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You don't meet many people who are satisfied with how their lives are turning out. I guess that's the price of progress. If banging rocks together had made people ecstatically happy, music as we know it now would not exist. But I think I have met some people who are truly happy. The most noticeable thing about nearly all of them is that they have little or no sense of humour. I guess humour must be a coping mechanism and the genuinely happy simply do not need it. 

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I was recently subjected to a series of divisive and muddle-headed lectures by an "award winning" journalist and writer. I was left wondering how anyone who produced such dross could win an award. But then I realised that no-one had said which award the speaker had won. There are many awards out there but few count for much. I'm an award winner but I'd hate to have my name mentioned in the same breath as some of the other winners - different judging panel, different winner. There are many groups out there who have an interest in promoting themselves and their whackey world view by sponsoring an award. So, maybe it shouldn't be a surprise that this truly dreadful dross monger has bagged an award or two.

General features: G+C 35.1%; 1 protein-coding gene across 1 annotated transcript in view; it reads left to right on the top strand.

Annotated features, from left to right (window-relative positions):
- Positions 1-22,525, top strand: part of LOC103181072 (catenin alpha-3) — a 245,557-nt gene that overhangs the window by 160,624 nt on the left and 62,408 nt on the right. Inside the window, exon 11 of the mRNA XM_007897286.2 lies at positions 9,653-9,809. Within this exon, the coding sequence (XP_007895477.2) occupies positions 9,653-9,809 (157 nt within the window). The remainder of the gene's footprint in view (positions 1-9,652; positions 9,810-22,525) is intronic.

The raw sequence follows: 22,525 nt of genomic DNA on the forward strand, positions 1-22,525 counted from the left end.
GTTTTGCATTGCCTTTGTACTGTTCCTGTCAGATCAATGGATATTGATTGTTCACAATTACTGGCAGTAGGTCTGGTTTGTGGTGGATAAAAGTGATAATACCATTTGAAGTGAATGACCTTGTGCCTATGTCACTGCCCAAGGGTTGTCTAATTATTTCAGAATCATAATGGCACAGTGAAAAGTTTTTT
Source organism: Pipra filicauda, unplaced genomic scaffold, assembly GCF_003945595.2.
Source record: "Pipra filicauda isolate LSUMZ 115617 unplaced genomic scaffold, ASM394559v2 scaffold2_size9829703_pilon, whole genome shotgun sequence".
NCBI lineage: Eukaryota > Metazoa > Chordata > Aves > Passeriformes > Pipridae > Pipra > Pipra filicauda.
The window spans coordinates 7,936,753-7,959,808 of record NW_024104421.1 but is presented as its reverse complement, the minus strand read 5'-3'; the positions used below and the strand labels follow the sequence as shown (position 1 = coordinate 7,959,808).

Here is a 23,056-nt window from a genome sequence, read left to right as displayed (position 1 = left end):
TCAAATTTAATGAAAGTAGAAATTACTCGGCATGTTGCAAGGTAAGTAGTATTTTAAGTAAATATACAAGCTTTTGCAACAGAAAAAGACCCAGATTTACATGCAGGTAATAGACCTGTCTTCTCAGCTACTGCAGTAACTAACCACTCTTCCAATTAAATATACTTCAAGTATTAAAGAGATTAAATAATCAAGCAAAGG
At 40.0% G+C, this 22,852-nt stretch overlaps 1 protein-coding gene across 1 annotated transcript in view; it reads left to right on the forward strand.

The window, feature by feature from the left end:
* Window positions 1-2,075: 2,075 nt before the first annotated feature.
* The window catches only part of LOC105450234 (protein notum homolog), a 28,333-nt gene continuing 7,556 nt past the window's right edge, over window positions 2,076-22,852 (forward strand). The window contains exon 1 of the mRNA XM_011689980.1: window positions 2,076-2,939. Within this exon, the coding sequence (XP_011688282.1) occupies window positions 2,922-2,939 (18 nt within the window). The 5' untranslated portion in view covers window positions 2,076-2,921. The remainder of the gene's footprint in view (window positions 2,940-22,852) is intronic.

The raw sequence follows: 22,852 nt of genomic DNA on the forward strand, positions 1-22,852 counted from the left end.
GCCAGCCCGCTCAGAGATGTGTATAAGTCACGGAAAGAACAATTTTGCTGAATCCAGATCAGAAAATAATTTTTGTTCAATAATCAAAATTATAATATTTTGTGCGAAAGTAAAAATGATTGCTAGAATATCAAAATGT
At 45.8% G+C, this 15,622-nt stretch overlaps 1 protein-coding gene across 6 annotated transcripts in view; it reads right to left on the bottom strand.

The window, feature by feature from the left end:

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I can't help feeling that too many people misuse the word "literally". A couple of Sundays ago I heard a much respected Scottish writer on the radio say that something had happened "literally 18 months ago". It either happened 18 months previously or it didn't. What did the word "literally" add to what she was saying? Nothing. To me, and I suspect I'm now in a minority, the word is intended to avoid confusion between metaphor and real events. In metaphor skating on thin ice is behaviour that may result in disaster. Literally skating on thin ice involves putting bladed boots and actually venturing onto a frozen body of water. But if a woman regarded by some as Britain's greatest living writer is correct I may have to literally eat my words. Or not.